Renaissance: Tudor Social Classes

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This week we spent some time looking at the social classes of the Tudor times.  First we read about it using the write up from Homeschooling in the Woods and then read the appropriate chapters from the following book:

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I asked the girls to dress up as a member of each of the six most well known classes: King, Church, Gentleman, Yeoman, Labourer and Beggar.  We put together a sort of who’s who using ribbett photo shop:

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I wanted to introduce the idea of social mobility: the idea that a person from one class is able to move into another (hopefully higher up) class.  In the past, this was really unheard of but during the renaissance labourers could work their way up the ladder by working hard, saving hard and eventually buying their own piece of land to become landowners (yeomen).  I asked the children to come up with a few ideas for a poster advertising or promoting social mobility.  We will be transferring all our work at the end of the term into a newspaper.  I wanted them to design a poster or advert to go in our newspaper advertising social mobility.  I was very impressed by their ideas and in the end they were amalgamated to create a simple poster with only a few words (more effective):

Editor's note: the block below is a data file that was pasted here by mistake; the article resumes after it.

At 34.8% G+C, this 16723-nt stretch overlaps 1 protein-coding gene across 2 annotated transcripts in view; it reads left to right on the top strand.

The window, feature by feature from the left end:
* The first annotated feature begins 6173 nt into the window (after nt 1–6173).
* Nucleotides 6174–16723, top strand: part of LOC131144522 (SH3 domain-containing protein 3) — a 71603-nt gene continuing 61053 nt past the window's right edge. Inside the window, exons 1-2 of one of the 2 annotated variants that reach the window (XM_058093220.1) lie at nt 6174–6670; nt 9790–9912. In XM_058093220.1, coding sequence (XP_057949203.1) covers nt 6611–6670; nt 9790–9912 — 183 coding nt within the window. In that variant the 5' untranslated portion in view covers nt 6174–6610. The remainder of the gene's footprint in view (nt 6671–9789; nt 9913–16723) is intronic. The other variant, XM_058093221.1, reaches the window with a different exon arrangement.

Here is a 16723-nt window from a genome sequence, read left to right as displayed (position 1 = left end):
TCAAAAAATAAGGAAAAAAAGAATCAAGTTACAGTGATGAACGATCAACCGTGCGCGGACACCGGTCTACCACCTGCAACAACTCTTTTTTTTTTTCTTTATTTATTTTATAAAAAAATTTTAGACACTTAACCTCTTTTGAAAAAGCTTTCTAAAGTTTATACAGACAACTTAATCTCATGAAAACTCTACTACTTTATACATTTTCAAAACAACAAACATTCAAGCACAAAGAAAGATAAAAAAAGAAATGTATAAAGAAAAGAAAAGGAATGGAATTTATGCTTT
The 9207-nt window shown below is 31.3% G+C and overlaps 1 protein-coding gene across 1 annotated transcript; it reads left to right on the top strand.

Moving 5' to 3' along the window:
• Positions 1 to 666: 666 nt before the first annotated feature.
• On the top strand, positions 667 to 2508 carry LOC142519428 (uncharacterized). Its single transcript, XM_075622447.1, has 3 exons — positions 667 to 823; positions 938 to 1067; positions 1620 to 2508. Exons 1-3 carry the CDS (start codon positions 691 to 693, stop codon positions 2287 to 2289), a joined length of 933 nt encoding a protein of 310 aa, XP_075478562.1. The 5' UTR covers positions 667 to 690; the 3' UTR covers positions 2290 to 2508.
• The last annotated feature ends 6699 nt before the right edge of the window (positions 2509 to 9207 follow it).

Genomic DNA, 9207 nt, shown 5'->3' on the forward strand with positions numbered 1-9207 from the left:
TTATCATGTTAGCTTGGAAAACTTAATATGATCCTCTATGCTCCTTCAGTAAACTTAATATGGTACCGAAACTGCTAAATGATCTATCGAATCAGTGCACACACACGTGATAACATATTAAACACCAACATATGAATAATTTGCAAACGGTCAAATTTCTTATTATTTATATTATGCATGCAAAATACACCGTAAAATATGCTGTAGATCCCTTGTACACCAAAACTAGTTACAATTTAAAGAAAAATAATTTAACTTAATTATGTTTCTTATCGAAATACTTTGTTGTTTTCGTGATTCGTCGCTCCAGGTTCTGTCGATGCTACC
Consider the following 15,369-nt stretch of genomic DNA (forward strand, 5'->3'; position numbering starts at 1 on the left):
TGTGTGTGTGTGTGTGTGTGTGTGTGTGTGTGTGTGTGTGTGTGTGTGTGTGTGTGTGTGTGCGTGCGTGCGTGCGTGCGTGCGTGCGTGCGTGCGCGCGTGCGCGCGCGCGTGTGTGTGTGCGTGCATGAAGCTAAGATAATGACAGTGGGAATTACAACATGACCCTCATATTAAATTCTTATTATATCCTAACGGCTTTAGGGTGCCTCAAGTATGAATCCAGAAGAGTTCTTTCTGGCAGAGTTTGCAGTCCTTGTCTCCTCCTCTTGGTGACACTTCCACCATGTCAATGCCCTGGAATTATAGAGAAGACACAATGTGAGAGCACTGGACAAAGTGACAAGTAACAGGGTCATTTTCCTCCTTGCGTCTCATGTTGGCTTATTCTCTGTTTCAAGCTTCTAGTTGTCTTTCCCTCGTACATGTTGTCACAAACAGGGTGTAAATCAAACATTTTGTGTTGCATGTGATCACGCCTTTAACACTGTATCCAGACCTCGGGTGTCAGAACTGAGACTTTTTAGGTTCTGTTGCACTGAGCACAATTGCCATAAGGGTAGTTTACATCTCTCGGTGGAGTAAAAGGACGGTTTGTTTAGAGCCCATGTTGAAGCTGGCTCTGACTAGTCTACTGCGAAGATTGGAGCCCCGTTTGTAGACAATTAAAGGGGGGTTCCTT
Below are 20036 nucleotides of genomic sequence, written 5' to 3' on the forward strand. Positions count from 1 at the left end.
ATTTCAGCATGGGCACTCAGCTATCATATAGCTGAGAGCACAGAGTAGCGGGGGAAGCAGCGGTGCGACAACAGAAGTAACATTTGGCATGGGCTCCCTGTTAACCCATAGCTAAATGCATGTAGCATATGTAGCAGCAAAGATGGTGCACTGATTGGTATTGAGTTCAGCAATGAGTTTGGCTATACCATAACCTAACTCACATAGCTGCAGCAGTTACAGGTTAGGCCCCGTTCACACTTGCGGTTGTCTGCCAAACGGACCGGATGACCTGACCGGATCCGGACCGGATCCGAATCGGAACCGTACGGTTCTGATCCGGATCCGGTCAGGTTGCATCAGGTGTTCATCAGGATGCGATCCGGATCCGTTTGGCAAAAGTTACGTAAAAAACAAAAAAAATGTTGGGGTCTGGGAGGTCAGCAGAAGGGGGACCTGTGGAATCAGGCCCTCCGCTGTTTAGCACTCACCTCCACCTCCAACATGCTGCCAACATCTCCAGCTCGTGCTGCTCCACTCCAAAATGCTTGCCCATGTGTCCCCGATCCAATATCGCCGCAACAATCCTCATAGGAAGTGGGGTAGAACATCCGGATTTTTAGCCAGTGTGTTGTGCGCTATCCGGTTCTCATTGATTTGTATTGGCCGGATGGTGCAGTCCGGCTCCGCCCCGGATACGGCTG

Obviously we wouldn’t be able to stick this poster into the newspaper so a photo would have to do, but I really liked it nonetheless.  They posed the question of whether an individual was heading up (the social ladder) or down (the same social ladder).

We had some card dolls which I use for the little ones to dress or colour.  The girls stole borrowed six of them and using my material stash cut from their old clothes they cut, fashioned and stuck.  I helped out as needed and we ended up with these representations of each class in the social strata of Tudor times:

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I helped them stick the dolls onto a thick card in a ladder type formation to show what a person would have in store if they wished to climb the social ladder from beggar to king (which would have actually been impossible).  It was a cool poster though and they used it to give a quick impromtu presentation to Gary and T:


I’m not entirely sure why the twins look so serious throughout this study.  They had fun, honestly 🙂


    1. I liked their dolls too. I think we will keep the poster for their presentations. it seems a shame to take a photo of it and then bin it!

    1. That’s a good idea, I hadn’t thought to take it any further. It’s such a shame about the all too serious faces. I don’t think I’ve ever seen them look so serious!

  1. This is a great way to represent each class. They are sure to remember what they learned. Love the costumes.
    Have a lovely day, Claire and family.

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